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The other thing you need to look at is "risk adjusted" returns. If you look at a fund of "high beta" stocks over the last 10 years of course it will outperform the S&P 500.... but that is just higher risk in an up market and will underperform in a down market.

Risk is a subjective assessment. Returns over 10 years are measured facts. Hmmm... this quandary sounds familiar...
 

blueone

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Loads don't count? The reason an active fund will lose out 99% of the time to a passive fund is because of loads and fees. Since no one has ever been proven to reliably predict the future at the end of the day the "extra charges" will mean an active fund will under performance a passive fund.

Loads do count, however in this case the difference is about 0.2%. The reason to look at the pre-load return is to judge the managers' strategy. There are also other factors, like whether or not the fund is held in a taxable account and throwing off annual long and short-term capital gains. For any of this actively managed funds these realized gains can be more of an annoyance by far than the loads. If the Democrats are successful in changing the tax laws this year for capital gains it might cause a lot of people to divest from actively managed funds.
 

levimax

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Risk is a subjective assessment. Returns over 10 years are measured facts. Hmmm... this quandary sounds familiar...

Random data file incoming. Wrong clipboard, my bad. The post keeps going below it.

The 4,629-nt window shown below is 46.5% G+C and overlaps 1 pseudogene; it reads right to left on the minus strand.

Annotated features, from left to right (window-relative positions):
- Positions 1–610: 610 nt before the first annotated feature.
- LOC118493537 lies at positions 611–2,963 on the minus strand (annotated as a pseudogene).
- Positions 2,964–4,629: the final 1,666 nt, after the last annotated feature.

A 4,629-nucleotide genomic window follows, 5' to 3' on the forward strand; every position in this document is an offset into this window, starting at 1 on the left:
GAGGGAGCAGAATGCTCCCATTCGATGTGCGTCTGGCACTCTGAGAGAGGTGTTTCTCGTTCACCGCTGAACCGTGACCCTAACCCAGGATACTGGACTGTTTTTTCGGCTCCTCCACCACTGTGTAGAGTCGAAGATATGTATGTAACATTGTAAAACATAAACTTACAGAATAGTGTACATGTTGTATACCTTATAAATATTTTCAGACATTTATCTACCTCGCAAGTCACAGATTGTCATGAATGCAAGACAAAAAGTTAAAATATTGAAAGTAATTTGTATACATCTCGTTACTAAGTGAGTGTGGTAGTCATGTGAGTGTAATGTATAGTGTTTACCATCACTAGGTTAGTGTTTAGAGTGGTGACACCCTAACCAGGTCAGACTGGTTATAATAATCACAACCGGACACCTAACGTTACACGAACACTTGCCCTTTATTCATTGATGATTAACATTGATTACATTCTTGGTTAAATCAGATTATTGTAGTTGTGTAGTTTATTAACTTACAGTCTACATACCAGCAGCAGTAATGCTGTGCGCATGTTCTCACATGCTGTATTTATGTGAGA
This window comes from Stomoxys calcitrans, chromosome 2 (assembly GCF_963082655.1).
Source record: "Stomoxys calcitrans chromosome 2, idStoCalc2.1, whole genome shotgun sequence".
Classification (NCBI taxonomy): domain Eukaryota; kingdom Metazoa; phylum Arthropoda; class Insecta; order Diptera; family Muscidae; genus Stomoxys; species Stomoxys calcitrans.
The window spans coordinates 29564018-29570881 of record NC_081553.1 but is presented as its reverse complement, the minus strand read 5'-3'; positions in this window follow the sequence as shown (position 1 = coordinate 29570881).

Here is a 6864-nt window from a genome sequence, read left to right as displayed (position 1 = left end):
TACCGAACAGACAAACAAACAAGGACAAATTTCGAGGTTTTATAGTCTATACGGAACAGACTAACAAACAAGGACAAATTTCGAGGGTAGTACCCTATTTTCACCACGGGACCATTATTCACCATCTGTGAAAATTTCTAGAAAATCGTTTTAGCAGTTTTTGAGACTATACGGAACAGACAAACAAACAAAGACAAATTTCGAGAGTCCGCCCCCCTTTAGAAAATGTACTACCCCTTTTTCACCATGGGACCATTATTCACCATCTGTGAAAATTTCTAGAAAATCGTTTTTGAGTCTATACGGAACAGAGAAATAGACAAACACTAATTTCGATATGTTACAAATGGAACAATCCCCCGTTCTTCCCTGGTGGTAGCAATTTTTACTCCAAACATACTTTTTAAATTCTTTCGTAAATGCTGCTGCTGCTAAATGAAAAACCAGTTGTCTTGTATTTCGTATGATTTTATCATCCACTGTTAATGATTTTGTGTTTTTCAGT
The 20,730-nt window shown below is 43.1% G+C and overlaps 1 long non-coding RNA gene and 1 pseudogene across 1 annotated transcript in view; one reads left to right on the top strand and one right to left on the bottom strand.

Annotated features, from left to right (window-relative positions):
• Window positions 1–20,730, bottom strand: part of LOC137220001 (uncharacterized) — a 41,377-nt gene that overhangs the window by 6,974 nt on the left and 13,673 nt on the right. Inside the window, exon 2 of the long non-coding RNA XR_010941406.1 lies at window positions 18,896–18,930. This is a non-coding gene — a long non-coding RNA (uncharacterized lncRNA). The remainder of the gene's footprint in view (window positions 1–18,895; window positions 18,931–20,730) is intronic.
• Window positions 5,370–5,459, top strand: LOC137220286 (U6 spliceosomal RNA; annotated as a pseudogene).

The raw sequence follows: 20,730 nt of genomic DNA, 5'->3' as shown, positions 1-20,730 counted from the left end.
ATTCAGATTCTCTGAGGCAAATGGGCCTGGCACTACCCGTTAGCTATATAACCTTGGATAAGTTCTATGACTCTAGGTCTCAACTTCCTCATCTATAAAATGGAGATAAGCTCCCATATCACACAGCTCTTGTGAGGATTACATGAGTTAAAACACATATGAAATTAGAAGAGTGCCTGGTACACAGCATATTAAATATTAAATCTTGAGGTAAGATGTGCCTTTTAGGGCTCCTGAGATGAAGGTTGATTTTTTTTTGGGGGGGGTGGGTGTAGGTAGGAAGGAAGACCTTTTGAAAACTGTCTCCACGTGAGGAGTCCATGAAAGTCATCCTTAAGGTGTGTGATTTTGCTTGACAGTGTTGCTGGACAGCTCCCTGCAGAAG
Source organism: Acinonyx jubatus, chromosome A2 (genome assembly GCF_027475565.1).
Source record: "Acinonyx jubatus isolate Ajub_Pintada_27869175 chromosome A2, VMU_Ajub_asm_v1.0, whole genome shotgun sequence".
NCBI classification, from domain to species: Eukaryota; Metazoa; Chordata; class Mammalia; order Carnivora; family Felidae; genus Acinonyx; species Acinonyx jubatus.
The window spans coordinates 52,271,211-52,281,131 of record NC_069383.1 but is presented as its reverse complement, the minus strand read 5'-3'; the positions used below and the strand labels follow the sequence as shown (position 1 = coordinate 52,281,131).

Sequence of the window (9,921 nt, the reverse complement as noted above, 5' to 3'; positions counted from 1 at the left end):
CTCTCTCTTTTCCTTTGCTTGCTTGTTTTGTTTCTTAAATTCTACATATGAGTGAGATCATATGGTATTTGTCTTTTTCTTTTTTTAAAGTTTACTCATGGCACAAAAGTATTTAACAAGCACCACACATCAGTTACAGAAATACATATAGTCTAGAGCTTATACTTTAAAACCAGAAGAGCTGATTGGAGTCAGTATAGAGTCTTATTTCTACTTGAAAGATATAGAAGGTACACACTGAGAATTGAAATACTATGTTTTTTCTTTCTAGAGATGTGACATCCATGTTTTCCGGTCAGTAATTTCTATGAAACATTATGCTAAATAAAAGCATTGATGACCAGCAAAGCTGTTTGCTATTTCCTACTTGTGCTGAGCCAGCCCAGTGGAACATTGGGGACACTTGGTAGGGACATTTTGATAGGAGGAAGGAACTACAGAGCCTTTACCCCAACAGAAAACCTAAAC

Portfolio theory measures risk all the time. It is a mathematical equation that measures volatility... the higher the volatility the higher the risk. You can argue that the "real" number is "expected future volatility" which is unknown but "historical volatility" is good enough for most uses.
 
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JeffS7444

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Peter Lynch destroyed indexes. Actively managed funds can be better than indexes. You don't need 500 companies. Of course, choose carefully. And you don't have to stay with the same ones forever.
Bill Miller may hold the record (15) for consecutive years outperforming the S&P 500, but even the smartest people make mistakes sooner or later.
 

blueone

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"historical volatility" is good enough for most uses.

Not for me. I like forward-looking strategies, not historical analyses. But this sub-thread is just a response to the statement that passive funds out-perform managed ones, and my response was "not always". The rest of this discussion is just rhetoric.